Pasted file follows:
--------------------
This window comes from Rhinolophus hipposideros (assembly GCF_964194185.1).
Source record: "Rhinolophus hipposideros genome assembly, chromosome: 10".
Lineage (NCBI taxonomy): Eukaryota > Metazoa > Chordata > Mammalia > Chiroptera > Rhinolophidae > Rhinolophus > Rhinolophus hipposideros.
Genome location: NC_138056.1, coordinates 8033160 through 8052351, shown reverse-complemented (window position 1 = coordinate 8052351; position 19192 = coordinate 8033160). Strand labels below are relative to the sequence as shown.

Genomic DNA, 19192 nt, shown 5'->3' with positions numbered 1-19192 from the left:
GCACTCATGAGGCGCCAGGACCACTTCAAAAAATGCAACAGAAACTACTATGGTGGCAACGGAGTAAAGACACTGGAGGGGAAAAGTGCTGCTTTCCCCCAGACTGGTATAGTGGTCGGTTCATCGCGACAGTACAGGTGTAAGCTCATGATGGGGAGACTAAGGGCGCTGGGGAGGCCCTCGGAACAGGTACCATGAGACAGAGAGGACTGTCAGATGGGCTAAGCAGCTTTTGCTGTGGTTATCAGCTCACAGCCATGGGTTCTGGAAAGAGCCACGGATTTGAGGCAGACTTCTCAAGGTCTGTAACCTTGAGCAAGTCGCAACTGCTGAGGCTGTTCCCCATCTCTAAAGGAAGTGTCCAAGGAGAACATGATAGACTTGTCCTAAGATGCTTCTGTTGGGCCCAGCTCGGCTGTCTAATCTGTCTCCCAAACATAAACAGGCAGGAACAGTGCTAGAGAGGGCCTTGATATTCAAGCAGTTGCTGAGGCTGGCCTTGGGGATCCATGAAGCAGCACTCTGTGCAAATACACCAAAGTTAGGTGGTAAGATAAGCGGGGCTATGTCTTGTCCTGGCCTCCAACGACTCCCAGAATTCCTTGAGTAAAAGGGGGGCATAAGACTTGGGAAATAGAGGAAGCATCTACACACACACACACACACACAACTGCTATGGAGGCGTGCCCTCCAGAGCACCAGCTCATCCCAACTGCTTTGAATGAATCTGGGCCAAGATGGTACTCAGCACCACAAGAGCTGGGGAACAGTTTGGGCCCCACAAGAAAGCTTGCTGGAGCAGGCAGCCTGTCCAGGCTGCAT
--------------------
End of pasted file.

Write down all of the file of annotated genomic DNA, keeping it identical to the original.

This window comes from Rhinolophus hipposideros (assembly GCF_964194185.1).
Source record: "Rhinolophus hipposideros genome assembly, chromosome: 10".
Lineage (NCBI taxonomy): Eukaryota > Metazoa > Chordata > Mammalia > Chiroptera > Rhinolophidae > Rhinolophus > Rhinolophus hipposideros.
Genome location: NC_138056.1, coordinates 8033160 through 8052351, shown reverse-complemented (window position 1 = coordinate 8052351; position 19192 = coordinate 8033160). Strand labels below are relative to the sequence as shown.

Genomic DNA, 19192 nt, shown 5'->3' with positions numbered 1-19192 from the left:
GCACTCATGAGGCGCCAGGACCACTTCAAAAAATGCAACAGAAACTACTATGGTGGCAACGGAGTAAAGACACTGGAGGGGAAAAGTGCTGCTTTCCCCCAGACTGGTATAGTGGTCGGTTCATCGCGACAGTACAGGTGTAAGCTCATGATGGGGAGACTAAGGGCGCTGGGGAGGCCCTCGGAACAGGTACCATGAGACAGAGAGGACTGTCAGATGGGCTAAGCAGCTTTTGCTGTGGTTATCAGCTCACAGCCATGGGTTCTGGAAAGAGCCACGGATTTGAGGCAGACTTCTCAAGGTCTGTAACCTTGAGCAAGTCGCAACTGCTGAGGCTGTTCCCCATCTCTAAAGGAAGTGTCCAAGGAGAACATGATAGACTTGTCCTAAGATGCTTCTGTTGGGCCCAGCTCGGCTGTCTAATCTGTCTCCCAAACATAAACAGGCAGGAACAGTGCTAGAGAGGGCCTTGATATTCAAGCAGTTGCTGAGGCTGGCCTTGGGGATCCATGAAGCAGCACTCTGTGCAAATACACCAAAGTTAGGTGGTAAGATAAGCGGGGCTATGTCTTGTCCTGGCCTCCAACGACTCCCAGAATTCCTTGAGTAAAAGGGGGGCATAAGACTTGGGAAATAGAGGAAGCATCTACACACACACACACACACACAACTGCTATGGAGGCGTGCCCTCCAGAGCACCAGCTCATCCCAACTGCTTTGAATGAATCTGGGCCAAGATGGTACTCAGCACCACAAGAGCTGGGGAACAGTTTGGGCCCCACAAGAAAGCTTGCTGGAGCAGGCAGCCTGTCCAGGCTGCAT